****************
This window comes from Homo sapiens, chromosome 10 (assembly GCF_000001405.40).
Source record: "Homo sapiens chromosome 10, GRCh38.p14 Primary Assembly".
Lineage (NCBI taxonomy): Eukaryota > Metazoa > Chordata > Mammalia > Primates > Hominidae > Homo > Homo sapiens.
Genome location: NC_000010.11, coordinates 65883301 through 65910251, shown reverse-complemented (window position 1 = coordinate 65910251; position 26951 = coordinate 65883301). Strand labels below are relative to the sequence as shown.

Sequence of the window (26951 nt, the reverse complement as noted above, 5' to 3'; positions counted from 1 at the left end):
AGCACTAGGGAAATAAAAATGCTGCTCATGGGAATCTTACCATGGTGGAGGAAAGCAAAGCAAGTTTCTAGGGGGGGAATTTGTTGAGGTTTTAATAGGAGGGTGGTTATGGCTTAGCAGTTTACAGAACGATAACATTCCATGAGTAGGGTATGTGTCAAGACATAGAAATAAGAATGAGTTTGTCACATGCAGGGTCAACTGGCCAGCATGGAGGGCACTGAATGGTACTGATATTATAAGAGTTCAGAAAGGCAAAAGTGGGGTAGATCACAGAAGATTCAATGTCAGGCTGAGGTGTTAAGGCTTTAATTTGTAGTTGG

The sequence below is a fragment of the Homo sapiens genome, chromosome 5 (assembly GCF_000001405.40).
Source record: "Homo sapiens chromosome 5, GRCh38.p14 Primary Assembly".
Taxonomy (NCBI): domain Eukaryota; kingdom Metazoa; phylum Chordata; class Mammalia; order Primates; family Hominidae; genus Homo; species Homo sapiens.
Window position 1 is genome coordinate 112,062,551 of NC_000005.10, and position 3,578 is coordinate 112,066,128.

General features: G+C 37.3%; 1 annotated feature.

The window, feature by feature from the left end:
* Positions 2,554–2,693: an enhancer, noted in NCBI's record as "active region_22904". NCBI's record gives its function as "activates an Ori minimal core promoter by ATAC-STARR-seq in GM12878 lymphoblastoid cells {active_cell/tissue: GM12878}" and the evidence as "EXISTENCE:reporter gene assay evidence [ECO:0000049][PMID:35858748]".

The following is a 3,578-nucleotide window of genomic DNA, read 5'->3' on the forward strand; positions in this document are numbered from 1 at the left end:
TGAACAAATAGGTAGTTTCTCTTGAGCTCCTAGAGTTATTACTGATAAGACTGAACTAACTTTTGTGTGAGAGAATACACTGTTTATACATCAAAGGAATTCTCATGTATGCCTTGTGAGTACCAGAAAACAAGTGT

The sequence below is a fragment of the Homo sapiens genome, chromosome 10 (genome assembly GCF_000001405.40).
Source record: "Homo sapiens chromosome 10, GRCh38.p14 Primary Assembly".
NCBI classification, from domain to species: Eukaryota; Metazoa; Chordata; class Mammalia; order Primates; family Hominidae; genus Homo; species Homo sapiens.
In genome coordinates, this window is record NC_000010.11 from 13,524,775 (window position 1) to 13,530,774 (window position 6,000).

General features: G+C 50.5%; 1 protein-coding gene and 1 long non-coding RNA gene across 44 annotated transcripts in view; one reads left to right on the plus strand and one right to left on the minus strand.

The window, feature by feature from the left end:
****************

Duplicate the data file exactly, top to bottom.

This window comes from Homo sapiens, chromosome 10 (assembly GCF_000001405.40).
Source record: "Homo sapiens chromosome 10, GRCh38.p14 Primary Assembly".
Lineage (NCBI taxonomy): Eukaryota > Metazoa > Chordata > Mammalia > Primates > Hominidae > Homo > Homo sapiens.
Genome location: NC_000010.11, coordinates 65883301 through 65910251, shown reverse-complemented (window position 1 = coordinate 65910251; position 26951 = coordinate 65883301). Strand labels below are relative to the sequence as shown.

Sequence of the window (26951 nt, the reverse complement as noted above, 5' to 3'; positions counted from 1 at the left end):
AGCACTAGGGAAATAAAAATGCTGCTCATGGGAATCTTACCATGGTGGAGGAAAGCAAAGCAAGTTTCTAGGGGGGGAATTTGTTGAGGTTTTAATAGGAGGGTGGTTATGGCTTAGCAGTTTACAGAACGATAACATTCCATGAGTAGGGTATGTGTCAAGACATAGAAATAAGAATGAGTTTGTCACATGCAGGGTCAACTGGCCAGCATGGAGGGCACTGAATGGTACTGATATTATAAGAGTTCAGAAAGGCAAAAGTGGGGTAGATCACAGAAGATTCAATGTCAGGCTGAGGTGTTAAGGCTTTAATTTGTAGTTGG

The sequence below is a fragment of the Homo sapiens genome, chromosome 5 (assembly GCF_000001405.40).
Source record: "Homo sapiens chromosome 5, GRCh38.p14 Primary Assembly".
Taxonomy (NCBI): domain Eukaryota; kingdom Metazoa; phylum Chordata; class Mammalia; order Primates; family Hominidae; genus Homo; species Homo sapiens.
Window position 1 is genome coordinate 112,062,551 of NC_000005.10, and position 3,578 is coordinate 112,066,128.

General features: G+C 37.3%; 1 annotated feature.

The window, feature by feature from the left end:
* Positions 2,554–2,693: an enhancer, noted in NCBI's record as "active region_22904". NCBI's record gives its function as "activates an Ori minimal core promoter by ATAC-STARR-seq in GM12878 lymphoblastoid cells {active_cell/tissue: GM12878}" and the evidence as "EXISTENCE:reporter gene assay evidence [ECO:0000049][PMID:35858748]".

The following is a 3,578-nucleotide window of genomic DNA, read 5'->3' on the forward strand; positions in this document are numbered from 1 at the left end:
TGAACAAATAGGTAGTTTCTCTTGAGCTCCTAGAGTTATTACTGATAAGACTGAACTAACTTTTGTGTGAGAGAATACACTGTTTATACATCAAAGGAATTCTCATGTATGCCTTGTGAGTACCAGAAAACAAGTGT

The sequence below is a fragment of the Homo sapiens genome, chromosome 10 (genome assembly GCF_000001405.40).
Source record: "Homo sapiens chromosome 10, GRCh38.p14 Primary Assembly".
NCBI classification, from domain to species: Eukaryota; Metazoa; Chordata; class Mammalia; order Primates; family Hominidae; genus Homo; species Homo sapiens.
In genome coordinates, this window is record NC_000010.11 from 13,524,775 (window position 1) to 13,530,774 (window position 6,000).

General features: G+C 50.5%; 1 protein-coding gene and 1 long non-coding RNA gene across 44 annotated transcripts in view; one reads left to right on the plus strand and one right to left on the minus strand.

The window, feature by feature from the left end: